Family Game Night on the last night of camp for The Writer's Cramp. :)
|The last night at camp had a ceremony to it. Steaks grilled to perfection and smores over the fire. My dad playing guitar at the fireside while we all took turns making up silly refrains to a blues riff in E.
Then into the house for games. Any game to start with but at the end of the night my mother would send me on a very specific mission to the hallowed game shelf.
It was packed to almost overfilling, each game fitting in like a puzzle piece. I’d replace whatever else we’d been playing and I would carefully pull out the white and black Yahtzee box. An old, but still pristine copy from the late 70’s.
The family sat around the table, hushed and expectant. I handed the box to my mother. She would place the box on the table and slowly pull off the lid. I’d reach over to run my fingers over the mock velvet casing. Each piece had its place, the sacredness of the game was never tainted by something as arbitrary as putting the pens back the wrong way up.
No one knew how such reverence came to be placed on this game more than the others. No one really knew why mom liked it so much. She’s wasn’t a lucky woman. She got one Yahtzee for every three of mine. Often less.
The reverent silence stretched while everyone got a sheet of paper, while we all got a pen. Four of each for four of us. Mom, Dad , me and Emily.
My mom looked at each of us in turn and then, with all due solemnity, she would pluck out the cup and neatly drop the dice in. She shook, the dice cracking off of the sides of the cup and with that the hushed silence was broken for the rest of the night. Forgotten in a whirlwind of numbers and logic and luck.
We played all six games through and by the last game it didn’t matter who was winning. Nothing mattered except trying to work together to get lady luck to grant my mother just one Yahtzee.
Each time her turn came, each time she had four of a kind, we all shouted and pounded the table, all of us hoping in our own ways. It was down to brass tacks here at the end. Mom had used up her chance section in a disastrous attempt to get her yahtzee with ones. She had crossed out her small straight and her large straight slots. It was now or never.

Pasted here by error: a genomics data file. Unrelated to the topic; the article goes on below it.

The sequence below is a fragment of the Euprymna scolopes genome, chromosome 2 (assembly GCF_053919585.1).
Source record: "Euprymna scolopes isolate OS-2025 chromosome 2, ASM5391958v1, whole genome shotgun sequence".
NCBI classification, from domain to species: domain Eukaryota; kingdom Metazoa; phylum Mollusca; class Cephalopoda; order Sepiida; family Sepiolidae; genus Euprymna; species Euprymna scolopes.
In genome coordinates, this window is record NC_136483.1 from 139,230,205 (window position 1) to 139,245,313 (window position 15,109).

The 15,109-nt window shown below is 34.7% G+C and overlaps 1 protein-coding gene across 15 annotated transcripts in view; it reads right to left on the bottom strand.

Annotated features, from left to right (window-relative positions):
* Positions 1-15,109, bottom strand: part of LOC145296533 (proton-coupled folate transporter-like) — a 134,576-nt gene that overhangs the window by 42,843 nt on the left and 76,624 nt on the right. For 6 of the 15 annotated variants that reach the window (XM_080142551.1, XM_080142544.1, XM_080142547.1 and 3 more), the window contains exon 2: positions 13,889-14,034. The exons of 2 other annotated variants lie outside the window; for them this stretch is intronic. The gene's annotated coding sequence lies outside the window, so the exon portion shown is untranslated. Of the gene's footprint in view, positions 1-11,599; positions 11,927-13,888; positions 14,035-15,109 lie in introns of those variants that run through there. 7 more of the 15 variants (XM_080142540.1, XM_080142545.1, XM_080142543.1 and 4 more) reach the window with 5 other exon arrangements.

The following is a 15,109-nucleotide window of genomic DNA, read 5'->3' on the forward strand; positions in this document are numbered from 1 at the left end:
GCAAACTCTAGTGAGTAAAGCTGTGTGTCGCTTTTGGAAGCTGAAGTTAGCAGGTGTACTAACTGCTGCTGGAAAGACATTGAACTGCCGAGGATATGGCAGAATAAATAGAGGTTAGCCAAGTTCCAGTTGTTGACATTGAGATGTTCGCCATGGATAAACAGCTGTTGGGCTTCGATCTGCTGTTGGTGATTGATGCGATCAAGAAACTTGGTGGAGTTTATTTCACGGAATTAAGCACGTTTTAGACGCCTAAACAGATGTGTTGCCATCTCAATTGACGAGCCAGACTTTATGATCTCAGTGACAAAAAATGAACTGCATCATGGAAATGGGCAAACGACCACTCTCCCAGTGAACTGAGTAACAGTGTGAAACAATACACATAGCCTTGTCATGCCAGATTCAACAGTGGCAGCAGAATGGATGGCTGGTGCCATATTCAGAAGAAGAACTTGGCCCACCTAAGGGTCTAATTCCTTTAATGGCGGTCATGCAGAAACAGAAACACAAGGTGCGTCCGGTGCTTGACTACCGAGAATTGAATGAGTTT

She shook the cup of dice, gently. More gently than she had all night, the dice sliding across the bottom rather than bouncing. She turned the cup upside down on the table and pulled it up to reveal her die.
Three fives. A one and a two.
She quickly swiped the odd ones out and threw them back into the cup. A shake and a reverse and . . . A one and a two again.
We all groaned. All of us but my mother. She smiled a small smile and dumped those two offending dice back into the cup.
A shake, an upended cup. She didn’t lift it. She paused for dramatic effect.
We all erupted into wild cheering and laughter. After that, we didn’t even bother to add up the score. My mom was clearly the winner no matter what.
Later when I was getting ready to sleep, after the game had been carefully tucked away and we had all gone to our separate rooms I heard my dad ask my mom how she’d managed to pull a Yahtzee at the very last moment like that.
She said, “Haven’t you heard?”
And she started singing Santana’s Black Magic Woman, changing the words to from she to I. “I’m a black magic woman. I’ve got my spell on you, baby.”
My dad’s rich quiet laughter followed her as he started softly plucking the tune out on his guitar.
I fell asleep thinking that maybe my mom and us were lucky for more than just rolls of the dice. We all had each other.